When the service finally discovered that Murphy had been disbarred in two states, he was a full Colonel (on the fast-track to flag rank), and serving as Commander of the Air Force Legal Operations Agency. Naturally, the disclosure cost Murphy his job, and the JAG officer was soon facing a courts-martial to boot.
But, in an amazing feat of legal gymnastics, Colonel Murphy and his defense team managed to beat the rap. The White House (where Murphy formerly worked as a senior legal counsel) refused to release classified details of his service record. A military judge ruled that without the information, Colonel Murphy could not receive an adequate defense and should not be punished, even if convicted. An Air Force appeals court upheld that ruling, so when former JAG was eventually convicted, he walked out of the courtroom as a free man, affirming Murphy's reputation as a legal operator without peer.
Obviously, that federal conviction would (normally) prevent Murphy from serving on the federal bench, but President Obama could take care of that with a pardon. It's also true that the ABA wouldn't support Murphy for a judgeship, but hey, those endorsements are overrated. Besides, the legal fraternity went along with restoring Bill Clinton's law license, so why not give Murphy a second chance.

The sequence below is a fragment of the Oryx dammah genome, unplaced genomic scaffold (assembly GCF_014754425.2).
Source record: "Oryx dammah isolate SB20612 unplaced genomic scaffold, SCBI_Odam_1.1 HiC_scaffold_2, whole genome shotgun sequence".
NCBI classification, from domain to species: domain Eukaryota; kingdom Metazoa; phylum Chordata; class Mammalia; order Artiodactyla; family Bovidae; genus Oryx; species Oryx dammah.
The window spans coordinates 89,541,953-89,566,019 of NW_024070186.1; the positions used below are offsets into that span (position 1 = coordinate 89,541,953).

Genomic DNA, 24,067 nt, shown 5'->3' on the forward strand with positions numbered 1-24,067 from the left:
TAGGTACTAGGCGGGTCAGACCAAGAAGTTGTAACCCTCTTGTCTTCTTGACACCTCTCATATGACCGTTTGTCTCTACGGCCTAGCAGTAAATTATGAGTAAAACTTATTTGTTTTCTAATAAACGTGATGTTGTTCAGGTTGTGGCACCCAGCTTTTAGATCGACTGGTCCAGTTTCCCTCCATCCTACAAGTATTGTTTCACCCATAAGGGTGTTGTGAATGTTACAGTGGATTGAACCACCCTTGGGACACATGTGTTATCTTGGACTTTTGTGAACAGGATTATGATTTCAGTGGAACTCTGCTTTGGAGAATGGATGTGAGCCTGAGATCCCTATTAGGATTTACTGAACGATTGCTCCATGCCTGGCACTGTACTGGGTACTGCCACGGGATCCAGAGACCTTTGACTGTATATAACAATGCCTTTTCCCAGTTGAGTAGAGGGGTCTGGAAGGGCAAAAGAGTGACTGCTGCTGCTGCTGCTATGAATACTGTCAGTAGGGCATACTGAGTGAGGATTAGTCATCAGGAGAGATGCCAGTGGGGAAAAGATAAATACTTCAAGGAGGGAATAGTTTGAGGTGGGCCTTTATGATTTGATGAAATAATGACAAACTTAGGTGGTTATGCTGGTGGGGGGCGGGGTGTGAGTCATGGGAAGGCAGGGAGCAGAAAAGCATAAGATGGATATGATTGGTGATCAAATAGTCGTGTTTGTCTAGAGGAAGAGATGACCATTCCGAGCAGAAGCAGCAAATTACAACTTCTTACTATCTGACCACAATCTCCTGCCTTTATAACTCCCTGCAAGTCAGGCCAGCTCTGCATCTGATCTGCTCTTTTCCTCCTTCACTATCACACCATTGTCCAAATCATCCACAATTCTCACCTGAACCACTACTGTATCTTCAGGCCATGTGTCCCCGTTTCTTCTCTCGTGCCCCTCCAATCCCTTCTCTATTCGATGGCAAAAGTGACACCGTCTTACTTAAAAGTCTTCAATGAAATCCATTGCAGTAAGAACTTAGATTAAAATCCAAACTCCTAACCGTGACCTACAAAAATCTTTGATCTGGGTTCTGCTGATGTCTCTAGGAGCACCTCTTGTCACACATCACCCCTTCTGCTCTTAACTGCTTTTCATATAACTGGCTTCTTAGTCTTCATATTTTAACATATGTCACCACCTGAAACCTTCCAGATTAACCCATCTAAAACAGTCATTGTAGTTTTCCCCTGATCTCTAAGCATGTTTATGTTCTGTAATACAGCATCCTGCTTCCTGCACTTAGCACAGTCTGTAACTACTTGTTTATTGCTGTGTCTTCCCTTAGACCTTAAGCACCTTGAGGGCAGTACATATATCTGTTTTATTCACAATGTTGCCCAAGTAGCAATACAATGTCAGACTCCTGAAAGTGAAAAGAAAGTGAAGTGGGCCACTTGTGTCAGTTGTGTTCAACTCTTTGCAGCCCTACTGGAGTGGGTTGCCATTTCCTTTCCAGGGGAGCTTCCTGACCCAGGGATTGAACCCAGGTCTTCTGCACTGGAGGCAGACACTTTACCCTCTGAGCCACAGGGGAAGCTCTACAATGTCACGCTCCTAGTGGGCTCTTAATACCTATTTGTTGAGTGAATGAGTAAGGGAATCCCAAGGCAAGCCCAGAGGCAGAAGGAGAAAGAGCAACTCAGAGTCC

As we see it, "The Murph" is a logical choice for Louisiana. The state has long been a swamp (pun intended) of cronyism and corruption. That type of environment requires someone with "special" legal skills, someone who can appreciate the..err..finer points of the law.
Let's get the ball rolling. Call the White House and members of the Louisiana Congressional delegation. The same state that gave us the Kingfish, Earl Long and Edwin Edwards deserves a federal judge with the resume of Michael Murphy. He's available and he could probably use the cash, since the Air Force reduced him in grade upon retirement. An administrative board set his final rank at First Lieutenant, the last rank at which he "honorably" served, way back in 1983.
Truly a worthy candidate in the judicial mode of Thomas Porteous, Walter Nixon and (lest we forget) Alcee Hastings.
Indeed it is a shame to waste his talents and Louisiana needs judges with the background to deal with the peculiarities of that culture. For example I knew a man of extremely small stature who was done repeatedly for drunken driving. It was his fourth offense which meant the judge was obliged to send him to Angola where a man of his size had no chance of survival. The judge was a good one - as I am sure your candidate would be - and called both lawyers up for a sidebar where he informed them this was the defendant's third conviction. When the prosecution pointed out it was really the forth the judge had to repeat himself sharply until the truth of the situation was understood. Mr. Murphy is just the sort of professional who could recognize when 4 = 3 and that's what Louisiana needs and always will need. Heck, we might get a TV series out of it called Murphy's Law. Put it together with Steven Segal, Lawman and you have a deep south Law and Order.
You are a cynical bastard, aren't you? I love it!